The cases I have described were what the customers in each case decided were 'faults' and wanted to either lower the price or not pay extra. In the second case the man even employed a solicitor and lied to try and get an old path repaired.

Competition for work has been fierce in the building trade for many years now and there is not a lot of leeway in quotes for work if you want the job.

You haven't really used my analogy - your dress has a rip in it, mine doesn't.

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You haven't really used my analogy - your dress has a rip in it, mine doesn't.

 

I haven't argued that you shouldn't pay the agreed price if the job has no faults...as determined by the original contract...my point,in a reply to Katie3 by the way,was that if there are faults then why would someone expect the customer to just cough up..

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I think i could find faults with every house brickwork in the country, and ime not a Bricklayer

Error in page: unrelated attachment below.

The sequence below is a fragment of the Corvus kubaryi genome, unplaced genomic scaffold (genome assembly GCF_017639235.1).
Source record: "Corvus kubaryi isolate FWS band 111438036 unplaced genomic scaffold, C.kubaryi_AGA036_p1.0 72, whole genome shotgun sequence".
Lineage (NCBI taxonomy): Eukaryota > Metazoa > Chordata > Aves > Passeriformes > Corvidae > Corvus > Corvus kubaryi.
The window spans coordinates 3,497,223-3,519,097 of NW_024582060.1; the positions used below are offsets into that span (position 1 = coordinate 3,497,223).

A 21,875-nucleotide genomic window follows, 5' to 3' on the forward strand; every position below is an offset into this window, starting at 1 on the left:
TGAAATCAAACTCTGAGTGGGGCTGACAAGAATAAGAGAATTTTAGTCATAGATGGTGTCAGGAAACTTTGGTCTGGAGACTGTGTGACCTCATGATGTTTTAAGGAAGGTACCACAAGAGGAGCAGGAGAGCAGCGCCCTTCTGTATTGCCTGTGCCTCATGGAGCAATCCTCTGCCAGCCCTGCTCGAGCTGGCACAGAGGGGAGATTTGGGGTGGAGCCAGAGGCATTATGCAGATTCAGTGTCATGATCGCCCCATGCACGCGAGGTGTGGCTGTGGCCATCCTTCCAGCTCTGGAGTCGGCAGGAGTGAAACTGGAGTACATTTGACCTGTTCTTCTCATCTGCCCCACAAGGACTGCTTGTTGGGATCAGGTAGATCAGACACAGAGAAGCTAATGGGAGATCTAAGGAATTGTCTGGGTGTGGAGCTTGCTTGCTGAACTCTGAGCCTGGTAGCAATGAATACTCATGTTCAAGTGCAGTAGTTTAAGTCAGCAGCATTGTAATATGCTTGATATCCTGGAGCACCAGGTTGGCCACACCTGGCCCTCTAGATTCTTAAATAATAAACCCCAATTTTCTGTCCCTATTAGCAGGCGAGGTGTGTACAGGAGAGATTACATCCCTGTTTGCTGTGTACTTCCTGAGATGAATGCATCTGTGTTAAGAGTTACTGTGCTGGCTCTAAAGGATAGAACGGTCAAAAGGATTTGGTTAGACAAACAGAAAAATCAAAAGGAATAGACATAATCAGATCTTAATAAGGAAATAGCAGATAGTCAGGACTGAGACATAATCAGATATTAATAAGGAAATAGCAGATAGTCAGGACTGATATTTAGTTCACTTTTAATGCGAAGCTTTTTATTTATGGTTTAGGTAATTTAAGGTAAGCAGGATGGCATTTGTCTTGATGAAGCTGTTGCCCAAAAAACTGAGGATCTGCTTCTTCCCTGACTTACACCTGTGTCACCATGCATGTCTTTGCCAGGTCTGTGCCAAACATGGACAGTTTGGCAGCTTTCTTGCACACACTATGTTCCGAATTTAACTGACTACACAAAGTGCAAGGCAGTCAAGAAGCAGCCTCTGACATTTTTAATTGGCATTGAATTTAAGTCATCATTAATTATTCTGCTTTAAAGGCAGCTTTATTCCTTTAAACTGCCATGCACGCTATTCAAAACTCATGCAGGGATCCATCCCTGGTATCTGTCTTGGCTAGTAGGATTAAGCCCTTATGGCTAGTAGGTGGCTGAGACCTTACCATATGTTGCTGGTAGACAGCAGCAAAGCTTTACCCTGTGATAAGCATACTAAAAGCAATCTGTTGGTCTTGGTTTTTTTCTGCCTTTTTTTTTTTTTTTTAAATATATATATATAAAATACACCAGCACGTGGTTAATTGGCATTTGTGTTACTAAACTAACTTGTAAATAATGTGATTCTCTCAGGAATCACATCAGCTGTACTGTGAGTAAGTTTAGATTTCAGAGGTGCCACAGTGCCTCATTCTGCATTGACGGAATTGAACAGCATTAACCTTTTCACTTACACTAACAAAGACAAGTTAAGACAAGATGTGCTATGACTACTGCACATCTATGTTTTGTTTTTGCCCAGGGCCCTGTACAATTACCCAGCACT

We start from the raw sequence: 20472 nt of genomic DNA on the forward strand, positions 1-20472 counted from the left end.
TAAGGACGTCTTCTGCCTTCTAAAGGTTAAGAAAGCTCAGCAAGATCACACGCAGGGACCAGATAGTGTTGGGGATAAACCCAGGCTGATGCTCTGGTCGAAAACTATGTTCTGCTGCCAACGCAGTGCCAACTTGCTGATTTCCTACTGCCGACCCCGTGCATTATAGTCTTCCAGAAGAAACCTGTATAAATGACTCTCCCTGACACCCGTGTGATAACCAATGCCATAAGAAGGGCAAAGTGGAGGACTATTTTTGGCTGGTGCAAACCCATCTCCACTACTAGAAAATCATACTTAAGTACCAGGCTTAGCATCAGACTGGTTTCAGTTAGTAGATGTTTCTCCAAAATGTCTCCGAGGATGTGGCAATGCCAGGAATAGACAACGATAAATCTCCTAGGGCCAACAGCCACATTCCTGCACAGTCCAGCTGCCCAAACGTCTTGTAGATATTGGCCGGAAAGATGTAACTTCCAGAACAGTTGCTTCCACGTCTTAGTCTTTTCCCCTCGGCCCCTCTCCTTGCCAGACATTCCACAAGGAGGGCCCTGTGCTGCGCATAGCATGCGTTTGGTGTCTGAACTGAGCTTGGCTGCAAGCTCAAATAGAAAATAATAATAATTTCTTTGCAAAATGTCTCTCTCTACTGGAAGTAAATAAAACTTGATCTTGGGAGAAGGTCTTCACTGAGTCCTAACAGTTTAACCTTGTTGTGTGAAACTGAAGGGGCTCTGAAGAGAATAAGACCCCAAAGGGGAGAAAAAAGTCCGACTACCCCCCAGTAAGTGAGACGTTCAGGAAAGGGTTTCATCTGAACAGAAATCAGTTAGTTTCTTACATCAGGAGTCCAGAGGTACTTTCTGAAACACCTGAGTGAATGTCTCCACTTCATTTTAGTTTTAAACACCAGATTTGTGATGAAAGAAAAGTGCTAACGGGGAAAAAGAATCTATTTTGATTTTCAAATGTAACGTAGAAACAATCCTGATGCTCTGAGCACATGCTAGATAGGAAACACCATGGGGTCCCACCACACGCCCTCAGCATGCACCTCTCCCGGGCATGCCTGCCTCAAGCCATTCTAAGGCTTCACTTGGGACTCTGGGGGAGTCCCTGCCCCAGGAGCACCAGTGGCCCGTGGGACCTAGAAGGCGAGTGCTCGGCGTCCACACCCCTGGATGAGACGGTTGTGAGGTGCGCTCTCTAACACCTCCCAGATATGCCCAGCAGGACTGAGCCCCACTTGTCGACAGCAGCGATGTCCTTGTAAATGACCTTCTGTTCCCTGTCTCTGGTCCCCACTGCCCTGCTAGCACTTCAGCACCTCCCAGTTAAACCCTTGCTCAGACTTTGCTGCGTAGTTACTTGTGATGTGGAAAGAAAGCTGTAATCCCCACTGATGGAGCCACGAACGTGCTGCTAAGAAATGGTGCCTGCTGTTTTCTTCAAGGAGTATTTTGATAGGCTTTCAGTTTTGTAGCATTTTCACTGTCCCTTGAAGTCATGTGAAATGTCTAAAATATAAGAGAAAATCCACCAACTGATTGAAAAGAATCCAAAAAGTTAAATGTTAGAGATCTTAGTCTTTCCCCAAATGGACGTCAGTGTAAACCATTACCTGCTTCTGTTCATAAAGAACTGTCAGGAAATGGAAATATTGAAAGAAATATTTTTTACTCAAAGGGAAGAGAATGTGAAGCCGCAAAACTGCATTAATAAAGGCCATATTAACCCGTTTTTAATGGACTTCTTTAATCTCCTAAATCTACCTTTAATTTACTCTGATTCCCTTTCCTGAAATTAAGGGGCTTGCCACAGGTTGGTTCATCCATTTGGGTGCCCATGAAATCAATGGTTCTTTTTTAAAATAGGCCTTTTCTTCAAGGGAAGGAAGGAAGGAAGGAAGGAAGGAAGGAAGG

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I haven't argued that you shouldn't pay the agreed price if the job has no faults...as determined by the original contract...my point,in a reply to Katie3 by the way,was that if there are faults then why would someone expect the customer to just cough up..

 

Neither Katy3 nor I have suggested that money should be paid for faulty workmanship.

Katy3 was talking about customers looking for faults.

You asked why they should pay if there are faults.

They should not.

As that was obvious, I then gave examples of faults that people 'find' and expect a good wedge of the money to be dismissed.